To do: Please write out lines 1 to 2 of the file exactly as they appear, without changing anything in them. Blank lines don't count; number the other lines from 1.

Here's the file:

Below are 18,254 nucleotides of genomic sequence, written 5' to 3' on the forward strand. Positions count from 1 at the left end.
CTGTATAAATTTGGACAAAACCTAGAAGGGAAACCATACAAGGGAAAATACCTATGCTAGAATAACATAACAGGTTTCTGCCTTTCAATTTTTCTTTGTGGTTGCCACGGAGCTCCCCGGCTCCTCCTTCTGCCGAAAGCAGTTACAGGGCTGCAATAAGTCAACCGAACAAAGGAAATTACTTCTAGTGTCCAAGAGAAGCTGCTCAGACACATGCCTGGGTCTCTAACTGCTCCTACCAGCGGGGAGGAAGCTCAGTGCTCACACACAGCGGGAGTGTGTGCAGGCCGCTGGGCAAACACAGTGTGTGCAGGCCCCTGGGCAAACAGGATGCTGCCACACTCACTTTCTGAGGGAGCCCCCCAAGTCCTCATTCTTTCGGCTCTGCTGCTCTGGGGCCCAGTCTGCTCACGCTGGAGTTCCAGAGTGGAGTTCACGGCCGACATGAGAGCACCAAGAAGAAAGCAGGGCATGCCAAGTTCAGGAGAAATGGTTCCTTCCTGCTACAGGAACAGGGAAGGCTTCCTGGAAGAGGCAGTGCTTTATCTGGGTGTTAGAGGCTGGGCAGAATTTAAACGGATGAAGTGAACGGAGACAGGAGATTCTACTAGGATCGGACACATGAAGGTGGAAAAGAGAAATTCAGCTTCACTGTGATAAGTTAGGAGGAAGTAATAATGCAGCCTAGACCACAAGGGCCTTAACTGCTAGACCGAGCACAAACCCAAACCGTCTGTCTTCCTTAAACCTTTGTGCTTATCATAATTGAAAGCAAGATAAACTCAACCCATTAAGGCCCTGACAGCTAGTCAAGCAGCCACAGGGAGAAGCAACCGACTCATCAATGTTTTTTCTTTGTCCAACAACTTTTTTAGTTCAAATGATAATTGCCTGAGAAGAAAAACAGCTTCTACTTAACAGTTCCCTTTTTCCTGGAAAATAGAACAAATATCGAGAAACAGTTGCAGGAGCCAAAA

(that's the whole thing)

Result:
Below are 18,254 nucleotides of genomic sequence, written 5' to 3' on the forward strand. Positions count from 1 at the left end.
CTGTATAAATTTGGACAAAACCTAGAAGGGAAACCATACAAGGGAAAATACCTATGCTAGAATAACATAACAGGTTTCTGCCTTTCAATTTTTCTTTGTGGTTGCCACGGAGCTCCCCGGCTCCTCCTTCTGCCGAAAGCAGTTACAGGGCTGCAATAAGTCAACCGAACAAAGGAAATTACTTCTAGTGTCCAAGAGAAGCTGCTCAGACACATGCCTGGGTCTCTAACTGCTCCTACCAGCGGGGAGGAAGCTCAGTGCTCACACACAGCGGGAGTGTGTGCAGGCCGCTGGGCAAACACAGTGTGTGCAGGCCCCTGGGCAAACAGGATGCTGCCACACTCACTTTCTGAGGGAGCCCCCCAAGTCCTCATTCTTTCGGCTCTGCTGCTCTGGGGCCCAGTCTGCTCACGCTGGAGTTCCAGAGTGGAGTTCACGGCCGACATGAGAGCACCAAGAAGAAAGCAGGGCATGCCAAGTTCAGGAGAAATGGTTCCTTCCTGCTACAGGAACAGGGAAGGCTTCCTGGAAGAGGCAGTGCTTTATCTGGGTGTTAGAGGCTGGGCAGAATTTAAACGGATGAAGTGAACGGAGACAGGAGATTCTACTAGGATCGGACACATGAAGGTGGAAAAGAGAAATTCAGCTTCACTGTGATAAGTTAGGAGGAAGTAATAATGCAGCCTAGACCACAAGGGCCTTAACTGCTAGACCGAGCACAAACCCAAACCGTCTGTCTTCCTTAAACCTTTGTGCTTATCATAATTGAAAGCAAGATAAACTCAACCCATTAAGGCCCTGACAGCTAGTCAAGCAGCCACAGGGAGAAGCAACCGACTCATCAATGTTTTTTCTTTGTCCAACAACTTTTTTAGTTCAAATGATAATTGCCTGAGAAGAAAAACAGCTTCTACTTAACAGTTCCCTTTTTCCTGGAAAATAGAACAAATATCGAGAAACAGTTGCAGGAGCCAAAA